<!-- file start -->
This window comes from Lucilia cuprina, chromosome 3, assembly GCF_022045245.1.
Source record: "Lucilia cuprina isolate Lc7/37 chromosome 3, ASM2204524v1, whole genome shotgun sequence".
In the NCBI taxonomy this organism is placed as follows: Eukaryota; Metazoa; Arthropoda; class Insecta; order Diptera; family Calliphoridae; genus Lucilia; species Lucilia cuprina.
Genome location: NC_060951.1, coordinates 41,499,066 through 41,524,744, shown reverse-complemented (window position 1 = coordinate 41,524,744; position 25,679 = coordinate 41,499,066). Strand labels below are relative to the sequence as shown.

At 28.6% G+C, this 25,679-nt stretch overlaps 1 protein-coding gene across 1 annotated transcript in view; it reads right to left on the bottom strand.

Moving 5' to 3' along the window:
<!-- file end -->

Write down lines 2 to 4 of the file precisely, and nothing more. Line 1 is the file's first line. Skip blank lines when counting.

Source record: "Lucilia cuprina isolate Lc7/37 chromosome 3, ASM2204524v1, whole genome shotgun sequence".
In the NCBI taxonomy this organism is placed as follows: Eukaryota; Metazoa; Arthropoda; class Insecta; order Diptera; family Calliphoridae; genus Lucilia; species Lucilia cuprina.
Genome location: NC_060951.1, coordinates 41,499,066 through 41,524,744, shown reverse-complemented (window position 1 = coordinate 41,524,744; position 25,679 = coordinate 41,499,066). Strand labels below are relative to the sequence as shown.